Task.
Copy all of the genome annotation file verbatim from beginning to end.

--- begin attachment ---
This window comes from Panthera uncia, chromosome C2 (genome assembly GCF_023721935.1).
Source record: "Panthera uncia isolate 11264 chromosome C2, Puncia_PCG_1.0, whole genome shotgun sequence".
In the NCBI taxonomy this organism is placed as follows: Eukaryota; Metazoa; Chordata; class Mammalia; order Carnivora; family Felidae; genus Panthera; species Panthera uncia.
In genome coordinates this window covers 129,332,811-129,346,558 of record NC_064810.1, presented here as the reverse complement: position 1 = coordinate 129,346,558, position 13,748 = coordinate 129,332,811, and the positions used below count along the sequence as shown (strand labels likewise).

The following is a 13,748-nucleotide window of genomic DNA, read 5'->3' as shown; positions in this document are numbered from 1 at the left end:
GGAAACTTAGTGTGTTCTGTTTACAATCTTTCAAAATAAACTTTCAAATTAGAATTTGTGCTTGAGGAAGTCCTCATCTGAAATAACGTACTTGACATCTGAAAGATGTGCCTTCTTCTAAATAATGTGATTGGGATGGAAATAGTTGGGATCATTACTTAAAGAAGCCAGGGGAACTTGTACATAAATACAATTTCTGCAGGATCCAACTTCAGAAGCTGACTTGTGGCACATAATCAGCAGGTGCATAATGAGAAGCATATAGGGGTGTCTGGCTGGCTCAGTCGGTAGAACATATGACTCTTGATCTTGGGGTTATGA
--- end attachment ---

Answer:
This window comes from Panthera uncia, chromosome C2 (genome assembly GCF_023721935.1).
Source record: "Panthera uncia isolate 11264 chromosome C2, Puncia_PCG_1.0, whole genome shotgun sequence".
In the NCBI taxonomy this organism is placed as follows: Eukaryota; Metazoa; Chordata; class Mammalia; order Carnivora; family Felidae; genus Panthera; species Panthera uncia.
In genome coordinates this window covers 129,332,811-129,346,558 of record NC_064810.1, presented here as the reverse complement: position 1 = coordinate 129,346,558, position 13,748 = coordinate 129,332,811, and the positions used below count along the sequence as shown (strand labels likewise).

The following is a 13,748-nucleotide window of genomic DNA, read 5'->3' as shown; positions in this document are numbered from 1 at the left end:
GGAAACTTAGTGTGTTCTGTTTACAATCTTTCAAAATAAACTTTCAAATTAGAATTTGTGCTTGAGGAAGTCCTCATCTGAAATAACGTACTTGACATCTGAAAGATGTGCCTTCTTCTAAATAATGTGATTGGGATGGAAATAGTTGGGATCATTACTTAAAGAAGCCAGGGGAACTTGTACATAAATACAATTTCTGCAGGATCCAACTTCAGAAGCTGACTTGTGGCACATAATCAGCAGGTGCATAATGAGAAGCATATAGGGGTGTCTGGCTGGCTCAGTCGGTAGAACATATGACTCTTGATCTTGGGGTTATGA